Surgery for liver cancer

Cancer that starts in the liver is called primary liver cancer. The most common type develops in the liver cells (hepatocytes), but tumors may also develop in the bile ducts that connect the gallbladder to the liver. The primary treatment for liver cancer is the surgical removal of the affected part of the liver (hepatic surgery).

Surgery is unfortunately not an option for larger or more advanced liver tumors

Once the tumor grows too large, or progresses to a later stage, surgery will no longer be an option. We can try to shrink the tumor through other treatments such as chemotherapy. In very rare cases, a liver transplant might be an option. If this is the case for you, we will refer you to a liver transplant center.

Multidisciplinary teams

During hepatic surgery, your surgeon will make an incision underneath the ribs on the right side of your body in order to free up the liver to monitor the large blood vessels.

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Liver cancer surgery – what to expect?

During hepatic surgery, your surgeon will make an incision underneath the ribs on the right side of your body in order to free up the liver to monitor the large blood vessels.

The part of the liver with the tumor will be removed by using special tools and techniques that can help us conserve as much liver tissue as possible and minimize blood loss. Some (smaller) tumors can be destroyed during the surgery by using techniques called radiofrequency ablation (RFA) or microwave ablation (MWA).


The results of the treatment depend on the primary tumor, the treatment option(s), and any potential metastases.

Preoperative screening

You will meet your anesthesiologist at the outpatient clinic before your surgery for a consultation and a brief examination to assess your overall shape and potential particularities. The consultation assistant will measure your heart rate and blood pressure and will inquire about your height and weight. If needed, those will be taken as well.

This preoperative screening will take approximately 20 minutes and will be the foundation of your anesthesia. Your anesthesiologist will listen to your lungs and heart and inspect your mouth and throat for the placement of the breathing tube that will be placed during surgery. Your anesthesiologist will also ask you:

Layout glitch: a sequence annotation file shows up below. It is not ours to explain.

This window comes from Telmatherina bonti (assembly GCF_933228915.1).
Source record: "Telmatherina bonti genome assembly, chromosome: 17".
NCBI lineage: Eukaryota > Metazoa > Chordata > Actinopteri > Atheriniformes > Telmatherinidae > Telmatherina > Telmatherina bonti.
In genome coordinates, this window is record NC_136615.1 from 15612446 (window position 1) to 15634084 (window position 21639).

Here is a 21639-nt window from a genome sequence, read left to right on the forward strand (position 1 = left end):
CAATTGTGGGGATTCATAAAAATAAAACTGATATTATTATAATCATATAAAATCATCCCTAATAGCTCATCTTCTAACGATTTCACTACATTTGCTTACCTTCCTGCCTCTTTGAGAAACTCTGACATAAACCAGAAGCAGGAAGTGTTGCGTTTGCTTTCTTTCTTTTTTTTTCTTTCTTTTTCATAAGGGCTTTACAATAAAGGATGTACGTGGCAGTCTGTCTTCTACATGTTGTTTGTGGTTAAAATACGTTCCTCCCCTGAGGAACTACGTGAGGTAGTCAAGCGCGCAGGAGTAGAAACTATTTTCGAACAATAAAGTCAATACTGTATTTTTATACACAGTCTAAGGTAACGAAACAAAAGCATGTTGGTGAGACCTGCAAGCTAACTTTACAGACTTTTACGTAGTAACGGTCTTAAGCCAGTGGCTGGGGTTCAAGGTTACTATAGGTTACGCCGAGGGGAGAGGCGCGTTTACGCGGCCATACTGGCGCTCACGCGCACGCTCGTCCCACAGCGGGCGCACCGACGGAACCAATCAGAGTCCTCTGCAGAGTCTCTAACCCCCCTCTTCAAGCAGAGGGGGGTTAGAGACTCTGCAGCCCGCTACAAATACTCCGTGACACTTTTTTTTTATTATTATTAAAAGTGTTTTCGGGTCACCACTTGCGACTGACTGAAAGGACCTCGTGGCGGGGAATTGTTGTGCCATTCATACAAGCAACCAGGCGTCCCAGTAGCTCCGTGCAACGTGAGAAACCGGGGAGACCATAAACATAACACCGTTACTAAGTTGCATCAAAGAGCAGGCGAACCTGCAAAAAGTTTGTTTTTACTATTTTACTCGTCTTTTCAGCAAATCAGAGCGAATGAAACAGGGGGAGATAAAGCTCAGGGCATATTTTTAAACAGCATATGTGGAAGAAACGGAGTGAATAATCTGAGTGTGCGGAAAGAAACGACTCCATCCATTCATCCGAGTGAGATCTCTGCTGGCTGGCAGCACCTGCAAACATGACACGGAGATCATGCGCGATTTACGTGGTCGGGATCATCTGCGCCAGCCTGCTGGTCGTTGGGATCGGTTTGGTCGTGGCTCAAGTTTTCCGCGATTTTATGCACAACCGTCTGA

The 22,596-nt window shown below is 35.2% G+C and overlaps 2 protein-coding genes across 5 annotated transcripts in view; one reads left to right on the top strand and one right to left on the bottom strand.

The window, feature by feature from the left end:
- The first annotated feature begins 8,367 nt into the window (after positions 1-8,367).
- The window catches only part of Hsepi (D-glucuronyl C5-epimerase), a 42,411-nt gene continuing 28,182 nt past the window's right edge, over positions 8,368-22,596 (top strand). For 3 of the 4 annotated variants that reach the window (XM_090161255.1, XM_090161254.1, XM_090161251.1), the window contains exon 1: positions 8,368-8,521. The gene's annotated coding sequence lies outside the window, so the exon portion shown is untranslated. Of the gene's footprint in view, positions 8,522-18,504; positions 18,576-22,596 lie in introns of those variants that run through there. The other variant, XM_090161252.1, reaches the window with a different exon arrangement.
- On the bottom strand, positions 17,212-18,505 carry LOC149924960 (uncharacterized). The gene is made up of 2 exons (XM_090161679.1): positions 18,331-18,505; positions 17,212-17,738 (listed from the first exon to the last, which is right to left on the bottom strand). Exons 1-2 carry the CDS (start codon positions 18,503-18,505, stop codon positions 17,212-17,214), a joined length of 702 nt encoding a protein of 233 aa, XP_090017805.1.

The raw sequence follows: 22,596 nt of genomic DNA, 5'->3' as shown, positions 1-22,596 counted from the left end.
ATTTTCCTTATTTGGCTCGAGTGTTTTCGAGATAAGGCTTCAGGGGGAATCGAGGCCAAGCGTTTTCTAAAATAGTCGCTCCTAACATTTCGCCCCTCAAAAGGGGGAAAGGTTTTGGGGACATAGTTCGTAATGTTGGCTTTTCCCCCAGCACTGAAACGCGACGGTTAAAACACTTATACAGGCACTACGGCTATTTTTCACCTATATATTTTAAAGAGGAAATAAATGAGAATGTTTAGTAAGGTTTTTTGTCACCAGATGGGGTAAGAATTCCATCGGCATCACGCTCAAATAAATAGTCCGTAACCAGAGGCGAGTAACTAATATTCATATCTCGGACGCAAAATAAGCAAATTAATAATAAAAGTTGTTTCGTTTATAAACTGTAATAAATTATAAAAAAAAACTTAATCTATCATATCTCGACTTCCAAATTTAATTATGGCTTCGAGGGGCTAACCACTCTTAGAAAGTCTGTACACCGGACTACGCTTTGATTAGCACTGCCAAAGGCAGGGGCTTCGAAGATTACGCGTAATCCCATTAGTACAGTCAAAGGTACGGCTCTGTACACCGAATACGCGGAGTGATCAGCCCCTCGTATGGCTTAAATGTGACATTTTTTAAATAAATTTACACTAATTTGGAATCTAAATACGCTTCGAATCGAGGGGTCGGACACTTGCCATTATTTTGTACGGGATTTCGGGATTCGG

• if you have been under anesthesia before;
  • if you have any other illnesses or disorders;
  • if you have taken medicine against cancer before;
  • if you have had radiation therapy before;
  • if you have any allergies;
  • if you smoke;
  • if you drink alcohol;
  • if you use any medication, and if so, which.

It is important to know which medicine you take, which dose, and how often. Sometimes more examinations or tests are needed, such as: electrocardiogram (ECG), lung x-rays, a lung function test, or a blood test.

General and local anesthesia

Anesthesia can be general, local, or a combination of the two. General anesthesia means you will be completely unconscious, whereas local anesthesia means that a part of your body will be numb and motionless.

General anesthesia

General anesthesia completely sedates your body. You will be given a cocktail of sleeping medicine, pain killers, and sometimes a muscle relaxant through IV and will be unconscious within 30 seconds. You will be ventilated during the entire process. 

During major surgery, we will place a respiration tube in your throat. For smaller surgeries, a small cap in the back of the throat will suffice. We closely monitor your heart rate, blood pressure, breathing, and temperature through our monitoring devices.

Local anesthesia

If you are given local anesthesia, you will be conscious during the surgery. The anesthesia is usually administered through an epidural in the spine, which temporarily numbs the body below. You may also receive pain medicine during or even after the surgery.

Your anesthesiologist will keep a close eye on your blood pressure, heart rate, breathing, and temperature in order to adapt the anesthesia if needed.

Most people undergoing major surgery will be given a mixture of general and local anesthesia.

Side effects and complications

Your surgical scar may be sore during the days following the operation. Some patients develop pneumonia due to reduced chest ventilation directly after the operation, while other patients may develop an abscess, subsequent bleeding, or bile leakage. Most side effects are easy to treat.  

Patients who are in good shape can survive without up to 70% of their liver. This percentage is lower in people with liver cirrhosis, and those who have previously been treated with chemotherapy. All liver tissue will grow back; it will take approximately 3 weeks before your liver capacity will be back to normal.

After your surgery

Most patients will need to spend their first day after surgery at the Intensive Care. We will take you to a regular ward. Without any further complications, you will be able to go home after 5 or 7 days.

After the treatment, we will discuss a plan for regular screenings with you. These scheenings will include regular CT or MRI scans. You may require further chemotherapy treatment after your surgery.

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